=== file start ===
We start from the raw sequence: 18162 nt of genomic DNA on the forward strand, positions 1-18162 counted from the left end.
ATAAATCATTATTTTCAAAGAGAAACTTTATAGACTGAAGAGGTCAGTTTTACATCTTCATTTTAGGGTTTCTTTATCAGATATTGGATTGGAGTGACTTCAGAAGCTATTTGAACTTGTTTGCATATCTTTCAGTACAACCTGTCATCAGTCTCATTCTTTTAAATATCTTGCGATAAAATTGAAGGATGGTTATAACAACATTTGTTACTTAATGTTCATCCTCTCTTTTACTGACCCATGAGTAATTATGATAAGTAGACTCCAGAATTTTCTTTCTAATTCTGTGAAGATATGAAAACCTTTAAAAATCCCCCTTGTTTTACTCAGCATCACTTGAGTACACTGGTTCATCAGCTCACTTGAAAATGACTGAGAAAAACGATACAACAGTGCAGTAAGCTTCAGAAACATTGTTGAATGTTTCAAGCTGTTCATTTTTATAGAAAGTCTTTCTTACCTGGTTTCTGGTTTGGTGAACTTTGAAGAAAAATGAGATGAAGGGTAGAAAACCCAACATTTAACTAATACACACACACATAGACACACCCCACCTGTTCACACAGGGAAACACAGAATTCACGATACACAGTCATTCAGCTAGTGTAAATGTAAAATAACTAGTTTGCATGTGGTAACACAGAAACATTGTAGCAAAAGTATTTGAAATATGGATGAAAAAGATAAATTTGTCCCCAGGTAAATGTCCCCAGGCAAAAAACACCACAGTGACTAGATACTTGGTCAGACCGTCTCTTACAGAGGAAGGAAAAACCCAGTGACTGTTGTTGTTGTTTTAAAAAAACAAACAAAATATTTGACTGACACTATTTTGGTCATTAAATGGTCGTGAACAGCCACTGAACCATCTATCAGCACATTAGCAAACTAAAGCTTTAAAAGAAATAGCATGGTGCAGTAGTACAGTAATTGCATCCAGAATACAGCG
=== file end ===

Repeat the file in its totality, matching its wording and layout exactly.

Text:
We start from the raw sequence: 18162 nt of genomic DNA on the forward strand, positions 1-18162 counted from the left end.
ATAAATCATTATTTTCAAAGAGAAACTTTATAGACTGAAGAGGTCAGTTTTACATCTTCATTTTAGGGTTTCTTTATCAGATATTGGATTGGAGTGACTTCAGAAGCTATTTGAACTTGTTTGCATATCTTTCAGTACAACCTGTCATCAGTCTCATTCTTTTAAATATCTTGCGATAAAATTGAAGGATGGTTATAACAACATTTGTTACTTAATGTTCATCCTCTCTTTTACTGACCCATGAGTAATTATGATAAGTAGACTCCAGAATTTTCTTTCTAATTCTGTGAAGATATGAAAACCTTTAAAAATCCCCCTTGTTTTACTCAGCATCACTTGAGTACACTGGTTCATCAGCTCACTTGAAAATGACTGAGAAAAACGATACAACAGTGCAGTAAGCTTCAGAAACATTGTTGAATGTTTCAAGCTGTTCATTTTTATAGAAAGTCTTTCTTACCTGGTTTCTGGTTTGGTGAACTTTGAAGAAAAATGAGATGAAGGGTAGAAAACCCAACATTTAACTAATACACACACACATAGACACACCCCACCTGTTCACACAGGGAAACACAGAATTCACGATACACAGTCATTCAGCTAGTGTAAATGTAAAATAACTAGTTTGCATGTGGTAACACAGAAACATTGTAGCAAAAGTATTTGAAATATGGATGAAAAAGATAAATTTGTCCCCAGGTAAATGTCCCCAGGCAAAAAACACCACAGTGACTAGATACTTGGTCAGACCGTCTCTTACAGAGGAAGGAAAAACCCAGTGACTGTTGTTGTTGTTTTAAAAAAACAAACAAAATATTTGACTGACACTATTTTGGTCATTAAATGGTCGTGAACAGCCACTGAACCATCTATCAGCACATTAGCAAACTAAAGCTTTAAAAGAAATAGCATGGTGCAGTAGTACAGTAATTGCATCCAGAATACAGCG